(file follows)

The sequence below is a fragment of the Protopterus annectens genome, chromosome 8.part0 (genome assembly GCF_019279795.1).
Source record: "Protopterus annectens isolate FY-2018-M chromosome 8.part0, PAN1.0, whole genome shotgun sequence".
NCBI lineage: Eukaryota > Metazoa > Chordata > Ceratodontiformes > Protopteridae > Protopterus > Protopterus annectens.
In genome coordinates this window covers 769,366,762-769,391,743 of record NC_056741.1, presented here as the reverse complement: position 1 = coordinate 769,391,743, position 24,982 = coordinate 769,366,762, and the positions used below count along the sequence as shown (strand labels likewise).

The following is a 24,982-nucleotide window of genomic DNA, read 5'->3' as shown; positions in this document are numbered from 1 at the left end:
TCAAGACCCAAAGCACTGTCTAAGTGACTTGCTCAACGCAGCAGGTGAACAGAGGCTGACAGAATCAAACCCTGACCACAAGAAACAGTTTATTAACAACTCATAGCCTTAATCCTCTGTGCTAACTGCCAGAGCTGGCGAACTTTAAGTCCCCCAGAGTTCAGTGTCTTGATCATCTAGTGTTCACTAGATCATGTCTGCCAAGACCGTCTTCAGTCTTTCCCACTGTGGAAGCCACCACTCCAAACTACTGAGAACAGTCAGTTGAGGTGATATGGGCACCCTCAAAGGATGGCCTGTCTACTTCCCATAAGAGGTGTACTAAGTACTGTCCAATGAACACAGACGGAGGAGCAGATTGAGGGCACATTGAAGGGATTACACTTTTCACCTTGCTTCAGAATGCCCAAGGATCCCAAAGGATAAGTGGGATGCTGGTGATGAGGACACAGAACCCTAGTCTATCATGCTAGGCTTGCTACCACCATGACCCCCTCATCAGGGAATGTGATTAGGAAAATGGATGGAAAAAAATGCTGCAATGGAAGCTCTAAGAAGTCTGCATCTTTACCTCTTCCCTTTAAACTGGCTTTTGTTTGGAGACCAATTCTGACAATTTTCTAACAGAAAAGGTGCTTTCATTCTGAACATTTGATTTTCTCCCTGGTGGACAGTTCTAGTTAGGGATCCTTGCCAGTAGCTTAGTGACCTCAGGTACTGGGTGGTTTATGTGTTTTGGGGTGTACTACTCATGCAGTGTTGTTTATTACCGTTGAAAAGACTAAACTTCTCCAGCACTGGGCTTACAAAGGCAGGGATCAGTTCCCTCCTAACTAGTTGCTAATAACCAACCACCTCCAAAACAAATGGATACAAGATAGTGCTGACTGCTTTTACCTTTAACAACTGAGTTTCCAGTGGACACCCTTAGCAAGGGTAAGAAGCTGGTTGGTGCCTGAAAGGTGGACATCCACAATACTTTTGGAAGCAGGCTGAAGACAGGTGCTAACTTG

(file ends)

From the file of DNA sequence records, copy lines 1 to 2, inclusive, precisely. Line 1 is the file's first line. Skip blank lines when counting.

The sequence below is a fragment of the Protopterus annectens genome, chromosome 8.part0 (genome assembly GCF_019279795.1).
Source record: "Protopterus annectens isolate FY-2018-M chromosome 8.part0, PAN1.0, whole genome shotgun sequence".